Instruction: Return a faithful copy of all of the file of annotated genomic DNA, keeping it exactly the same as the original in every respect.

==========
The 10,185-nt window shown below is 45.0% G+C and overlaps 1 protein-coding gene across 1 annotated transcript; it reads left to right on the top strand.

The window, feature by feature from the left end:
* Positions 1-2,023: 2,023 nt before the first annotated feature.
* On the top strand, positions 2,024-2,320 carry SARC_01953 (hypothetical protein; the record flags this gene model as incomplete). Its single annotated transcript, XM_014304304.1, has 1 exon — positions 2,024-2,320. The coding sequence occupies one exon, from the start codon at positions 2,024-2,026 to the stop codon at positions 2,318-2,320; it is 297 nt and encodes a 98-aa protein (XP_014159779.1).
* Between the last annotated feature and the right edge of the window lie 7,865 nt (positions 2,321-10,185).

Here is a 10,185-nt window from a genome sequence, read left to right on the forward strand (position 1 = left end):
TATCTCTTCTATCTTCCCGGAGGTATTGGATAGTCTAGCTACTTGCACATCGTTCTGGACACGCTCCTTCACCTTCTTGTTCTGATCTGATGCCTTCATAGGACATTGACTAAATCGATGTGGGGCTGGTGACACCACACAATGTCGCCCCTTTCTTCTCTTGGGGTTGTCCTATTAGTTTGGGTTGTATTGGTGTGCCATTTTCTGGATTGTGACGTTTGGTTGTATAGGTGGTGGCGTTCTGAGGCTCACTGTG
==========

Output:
The 10,185-nt window shown below is 45.0% G+C and overlaps 1 protein-coding gene across 1 annotated transcript; it reads left to right on the top strand.

The window, feature by feature from the left end:
* Positions 1-2,023: 2,023 nt before the first annotated feature.
* On the top strand, positions 2,024-2,320 carry SARC_01953 (hypothetical protein; the record flags this gene model as incomplete). Its single annotated transcript, XM_014304304.1, has 1 exon — positions 2,024-2,320. The coding sequence occupies one exon, from the start codon at positions 2,024-2,026 to the stop codon at positions 2,318-2,320; it is 297 nt and encodes a 98-aa protein (XP_014159779.1).
* Between the last annotated feature and the right edge of the window lie 7,865 nt (positions 2,321-10,185).

Here is a 10,185-nt window from a genome sequence, read left to right on the forward strand (position 1 = left end):
TATCTCTTCTATCTTCCCGGAGGTATTGGATAGTCTAGCTACTTGCACATCGTTCTGGACACGCTCCTTCACCTTCTTGTTCTGATCTGATGCCTTCATAGGACATTGACTAAATCGATGTGGGGCTGGTGACACCACACAATGTCGCCCCTTTCTTCTCTTGGGGTTGTCCTATTAGTTTGGGTTGTATTGGTGTGCCATTTTCTGGATTGTGACGTTTGGTTGTATAGGTGGTGGCGTTCTGAGGCTCACTGTG